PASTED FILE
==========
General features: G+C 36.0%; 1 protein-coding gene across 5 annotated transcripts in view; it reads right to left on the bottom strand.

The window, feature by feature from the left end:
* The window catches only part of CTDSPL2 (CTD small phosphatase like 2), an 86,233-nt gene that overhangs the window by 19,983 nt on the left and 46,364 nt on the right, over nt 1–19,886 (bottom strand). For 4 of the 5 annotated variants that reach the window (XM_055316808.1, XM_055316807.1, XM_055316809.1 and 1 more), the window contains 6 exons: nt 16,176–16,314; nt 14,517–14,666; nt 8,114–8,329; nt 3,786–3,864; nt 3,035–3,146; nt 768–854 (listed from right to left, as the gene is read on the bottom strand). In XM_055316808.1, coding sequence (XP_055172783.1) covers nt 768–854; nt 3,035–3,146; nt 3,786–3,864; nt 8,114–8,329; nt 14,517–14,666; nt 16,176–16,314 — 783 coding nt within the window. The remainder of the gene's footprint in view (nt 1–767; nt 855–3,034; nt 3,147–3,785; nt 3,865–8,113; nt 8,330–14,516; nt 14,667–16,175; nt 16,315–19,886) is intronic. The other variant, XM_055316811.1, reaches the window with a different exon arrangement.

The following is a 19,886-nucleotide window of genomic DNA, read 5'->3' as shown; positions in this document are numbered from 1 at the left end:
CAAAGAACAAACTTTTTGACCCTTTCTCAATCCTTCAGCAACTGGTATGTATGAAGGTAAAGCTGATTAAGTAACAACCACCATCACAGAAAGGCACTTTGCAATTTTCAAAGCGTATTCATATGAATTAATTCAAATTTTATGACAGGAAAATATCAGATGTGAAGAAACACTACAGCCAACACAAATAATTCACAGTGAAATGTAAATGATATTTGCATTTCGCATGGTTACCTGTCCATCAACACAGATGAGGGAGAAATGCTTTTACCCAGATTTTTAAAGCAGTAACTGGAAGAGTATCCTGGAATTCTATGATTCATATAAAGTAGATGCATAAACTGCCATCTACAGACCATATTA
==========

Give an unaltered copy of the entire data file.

General features: G+C 36.0%; 1 protein-coding gene across 5 annotated transcripts in view; it reads right to left on the bottom strand.

The window, feature by feature from the left end:
* The window catches only part of CTDSPL2 (CTD small phosphatase like 2), an 86,233-nt gene that overhangs the window by 19,983 nt on the left and 46,364 nt on the right, over nt 1–19,886 (bottom strand). For 4 of the 5 annotated variants that reach the window (XM_055316808.1, XM_055316807.1, XM_055316809.1 and 1 more), the window contains 6 exons: nt 16,176–16,314; nt 14,517–14,666; nt 8,114–8,329; nt 3,786–3,864; nt 3,035–3,146; nt 768–854 (listed from right to left, as the gene is read on the bottom strand). In XM_055316808.1, coding sequence (XP_055172783.1) covers nt 768–854; nt 3,035–3,146; nt 3,786–3,864; nt 8,114–8,329; nt 14,517–14,666; nt 16,176–16,314 — 783 coding nt within the window. The remainder of the gene's footprint in view (nt 1–767; nt 855–3,034; nt 3,147–3,785; nt 3,865–8,113; nt 8,330–14,516; nt 14,667–16,175; nt 16,315–19,886) is intronic. The other variant, XM_055316811.1, reaches the window with a different exon arrangement.

The following is a 19,886-nucleotide window of genomic DNA, read 5'->3' as shown; positions in this document are numbered from 1 at the left end:
CAAAGAACAAACTTTTTGACCCTTTCTCAATCCTTCAGCAACTGGTATGTATGAAGGTAAAGCTGATTAAGTAACAACCACCATCACAGAAAGGCACTTTGCAATTTTCAAAGCGTATTCATATGAATTAATTCAAATTTTATGACAGGAAAATATCAGATGTGAAGAAACACTACAGCCAACACAAATAATTCACAGTGAAATGTAAATGATATTTGCATTTCGCATGGTTACCTGTCCATCAACACAGATGAGGGAGAAATGCTTTTACCCAGATTTTTAAAGCAGTAACTGGAAGAGTATCCTGGAATTCTATGATTCATATAAAGTAGATGCATAAACTGCCATCTACAGACCATATTA